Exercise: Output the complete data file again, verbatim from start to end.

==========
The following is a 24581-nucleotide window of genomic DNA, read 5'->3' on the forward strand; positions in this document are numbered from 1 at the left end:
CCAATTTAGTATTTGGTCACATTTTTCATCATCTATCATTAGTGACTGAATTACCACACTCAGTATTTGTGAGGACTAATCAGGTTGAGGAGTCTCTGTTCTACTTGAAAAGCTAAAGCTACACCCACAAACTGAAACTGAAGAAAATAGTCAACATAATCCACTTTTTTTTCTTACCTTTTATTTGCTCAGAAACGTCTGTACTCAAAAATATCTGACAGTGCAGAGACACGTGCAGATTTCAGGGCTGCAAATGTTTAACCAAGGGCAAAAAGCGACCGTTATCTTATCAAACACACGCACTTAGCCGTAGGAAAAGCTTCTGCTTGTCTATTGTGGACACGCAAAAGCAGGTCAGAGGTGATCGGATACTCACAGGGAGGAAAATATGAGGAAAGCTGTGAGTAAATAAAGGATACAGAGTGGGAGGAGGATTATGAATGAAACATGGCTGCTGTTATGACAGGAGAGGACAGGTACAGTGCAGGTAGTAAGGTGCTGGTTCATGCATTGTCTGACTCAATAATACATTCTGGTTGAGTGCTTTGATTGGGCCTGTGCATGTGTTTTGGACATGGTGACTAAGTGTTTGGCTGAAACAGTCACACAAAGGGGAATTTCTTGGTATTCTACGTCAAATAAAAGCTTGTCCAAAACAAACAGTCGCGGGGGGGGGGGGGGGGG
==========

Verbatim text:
The following is a 24581-nucleotide window of genomic DNA, read 5'->3' on the forward strand; positions in this document are numbered from 1 at the left end:
CCAATTTAGTATTTGGTCACATTTTTCATCATCTATCATTAGTGACTGAATTACCACACTCAGTATTTGTGAGGACTAATCAGGTTGAGGAGTCTCTGTTCTACTTGAAAAGCTAAAGCTACACCCACAAACTGAAACTGAAGAAAATAGTCAACATAATCCACTTTTTTTTCTTACCTTTTATTTGCTCAGAAACGTCTGTACTCAAAAATATCTGACAGTGCAGAGACACGTGCAGATTTCAGGGCTGCAAATGTTTAACCAAGGGCAAAAAGCGACCGTTATCTTATCAAACACACGCACTTAGCCGTAGGAAAAGCTTCTGCTTGTCTATTGTGGACACGCAAAAGCAGGTCAGAGGTGATCGGATACTCACAGGGAGGAAAATATGAGGAAAGCTGTGAGTAAATAAAGGATACAGAGTGGGAGGAGGATTATGAATGAAACATGGCTGCTGTTATGACAGGAGAGGACAGGTACAGTGCAGGTAGTAAGGTGCTGGTTCATGCATTGTCTGACTCAATAATACATTCTGGTTGAGTGCTTTGATTGGGCCTGTGCATGTGTTTTGGACATGGTGACTAAGTGTTTGGCTGAAACAGTCACACAAAGGGGAATTTCTTGGTATTCTACGTCAAATAAAAGCTTGTCCAAAACAAACAGTCGCGGGGGGGGGGGGGGGGG